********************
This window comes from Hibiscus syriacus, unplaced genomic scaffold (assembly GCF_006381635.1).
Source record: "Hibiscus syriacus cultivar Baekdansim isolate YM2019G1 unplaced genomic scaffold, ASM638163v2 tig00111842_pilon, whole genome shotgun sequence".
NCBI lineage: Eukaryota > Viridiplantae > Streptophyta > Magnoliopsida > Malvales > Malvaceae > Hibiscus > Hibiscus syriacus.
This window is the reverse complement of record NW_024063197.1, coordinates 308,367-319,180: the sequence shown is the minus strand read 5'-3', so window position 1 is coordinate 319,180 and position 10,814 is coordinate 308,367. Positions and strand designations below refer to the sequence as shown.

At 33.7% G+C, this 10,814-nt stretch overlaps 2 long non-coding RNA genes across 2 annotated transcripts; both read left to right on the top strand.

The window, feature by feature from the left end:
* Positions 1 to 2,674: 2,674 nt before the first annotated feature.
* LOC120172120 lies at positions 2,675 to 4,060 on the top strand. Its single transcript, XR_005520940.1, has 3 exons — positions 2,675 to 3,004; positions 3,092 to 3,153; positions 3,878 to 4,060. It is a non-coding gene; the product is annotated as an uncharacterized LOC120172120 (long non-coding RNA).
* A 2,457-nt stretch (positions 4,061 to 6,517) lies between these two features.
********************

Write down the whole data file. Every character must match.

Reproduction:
This window comes from Hibiscus syriacus, unplaced genomic scaffold (assembly GCF_006381635.1).
Source record: "Hibiscus syriacus cultivar Baekdansim isolate YM2019G1 unplaced genomic scaffold, ASM638163v2 tig00111842_pilon, whole genome shotgun sequence".
NCBI lineage: Eukaryota > Viridiplantae > Streptophyta > Magnoliopsida > Malvales > Malvaceae > Hibiscus > Hibiscus syriacus.
This window is the reverse complement of record NW_024063197.1, coordinates 308,367-319,180: the sequence shown is the minus strand read 5'-3', so window position 1 is coordinate 319,180 and position 10,814 is coordinate 308,367. Positions and strand designations below refer to the sequence as shown.

At 33.7% G+C, this 10,814-nt stretch overlaps 2 long non-coding RNA genes across 2 annotated transcripts; both read left to right on the top strand.

The window, feature by feature from the left end:
* Positions 1 to 2,674: 2,674 nt before the first annotated feature.
* LOC120172120 lies at positions 2,675 to 4,060 on the top strand. Its single transcript, XR_005520940.1, has 3 exons — positions 2,675 to 3,004; positions 3,092 to 3,153; positions 3,878 to 4,060. It is a non-coding gene; the product is annotated as an uncharacterized LOC120172120 (long non-coding RNA).
* A 2,457-nt stretch (positions 4,061 to 6,517) lies between these two features.